by Romilly Hodges, MS, CNS
Sometimes a simple low FODMAPs diet, or a course of prescription or botanical antimicrobials, is enough to shift a case of SIBO. But if your experience is anything like ours, some cases are much harder to address and can be much more prone to recurrence. If you’re presented with a difficult SIBO case (or if you yourself feel like a difficult case!), read on to find out what else you should be thinking about.
What is SIBO?
SIBO stands for Small Intestinal Bacterial Overgrowth. Normally, the bulk of our gut microbiome resides in the large intestine. In SIBO, we see an overgrowth of bacteria (even otherwise healthy bacteria) in the small intestine, where they are not usually present to such a high degree. Those bacteria are then able to act on poorly-digested, fermentable carbohydrates, producing uncomfortable symptoms such as bloating, gas, abdominal pain, diarrhea and/or constipation.
The effects of SIBO can extend beyond direct gastrointestinal symptoms. The excess levels of bacteria excrete acids that can underlie some neurological symptoms including brain fog and fatigue. Increased gut permeability can occur causing translocation of bacteria and insufficiently digested food particles that trigger immune activation that can lead to pain and other symptoms. It also predisposes an individual to food sensitivities. Nutrient deficiencies can arise as the bacteria consume some of the ingested foods; B12 and iron, for example, which can lead to anemia, and deconjugation of fatty acids from bile that reduces absorption of fat-soluble vitamins. Patients with SIBO also tend to have altered secretory IgA values, demonstrating that SIBO directly alters immune activity in the gut.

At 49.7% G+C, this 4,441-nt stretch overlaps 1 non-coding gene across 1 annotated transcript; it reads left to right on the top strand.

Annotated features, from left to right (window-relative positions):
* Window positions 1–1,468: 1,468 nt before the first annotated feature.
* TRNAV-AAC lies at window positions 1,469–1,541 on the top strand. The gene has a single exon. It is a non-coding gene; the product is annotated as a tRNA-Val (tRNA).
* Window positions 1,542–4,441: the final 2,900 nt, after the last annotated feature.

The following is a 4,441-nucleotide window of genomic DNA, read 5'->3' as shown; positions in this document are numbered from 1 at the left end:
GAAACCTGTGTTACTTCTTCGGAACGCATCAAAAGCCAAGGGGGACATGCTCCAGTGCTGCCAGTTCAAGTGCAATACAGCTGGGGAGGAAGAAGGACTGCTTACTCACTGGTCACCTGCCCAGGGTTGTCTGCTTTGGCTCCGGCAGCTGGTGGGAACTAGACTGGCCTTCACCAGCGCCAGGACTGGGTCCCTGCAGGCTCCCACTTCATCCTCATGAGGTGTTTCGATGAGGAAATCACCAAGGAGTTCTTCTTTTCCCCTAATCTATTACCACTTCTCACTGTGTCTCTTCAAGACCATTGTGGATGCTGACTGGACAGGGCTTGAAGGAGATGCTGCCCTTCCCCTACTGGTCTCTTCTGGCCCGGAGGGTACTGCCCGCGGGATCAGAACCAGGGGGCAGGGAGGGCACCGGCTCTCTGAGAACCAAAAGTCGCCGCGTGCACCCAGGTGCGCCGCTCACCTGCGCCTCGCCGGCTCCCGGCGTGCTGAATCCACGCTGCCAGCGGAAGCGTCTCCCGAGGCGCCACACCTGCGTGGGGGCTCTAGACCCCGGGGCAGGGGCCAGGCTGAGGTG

Practicing Functional Medicine thinking
Addressing SIBO with diet and botanicals, while clearly important, represents a rather ‘top down’ approach to treatment. In many cases, we may need to be combining that with ‘bottom up’ (root cause) support.
In Functional Medicine, we should always be thinking about the root cause, regardless of the condition we’re trying to address, and SIBO is no exception. There are a number underlying factors that may need to be considered to support successful resolution and prevent recurrence of SIBO.
For those that are familiar with the terminology used by the Institute for Functional Medicine, we’ll review these as Antecedents, Triggers and Mediators (ATMs for short). Don’t worry, if you’re not yet familiar with these terms, you’ll still be able to follow along. Since the pathophysiology may be better understood this way, we’re going to start with Mediators first, and work backwards.
Mediators are factors that contribute to the ongoing, or active, state of the condition, in this case of bacterial overgrowth. Three primary mediators stand out:
1. Reduced transit time. The migrating motor complex is critically important for enabling peristalsis, the smooth muscle contractions of the intestines that propel its contents along, and avoiding stagnancy within the lumen of the small intestine. A disruption to the migrating motor complex encourages bacterial overgrowth and prevents excess bacteria from being cleared out of the small intestine. This is the reason why SIBO protocols often include motility agents, or advice to space meals 4-5 hours apart.
2. Increased transit time. Food that passes through the bowel too quickly, such as in short bowel syndrome, can also be problematic since there is insufficient time for proper digestion and absorption.
3. Altered digestive secretions. Sufficient stomach acid, bile and enzymes all act to keep bacterial levels in the small intestines in check. If those digestive secretions are compromised, bacteria can start to flourish. Once again, SIBO protocols may also include digestive support to replace and/or improve digestive secretions. This can be accomplished with dietary supplements as well as practices that improve digestion, such as thorough chewing and mindful eating.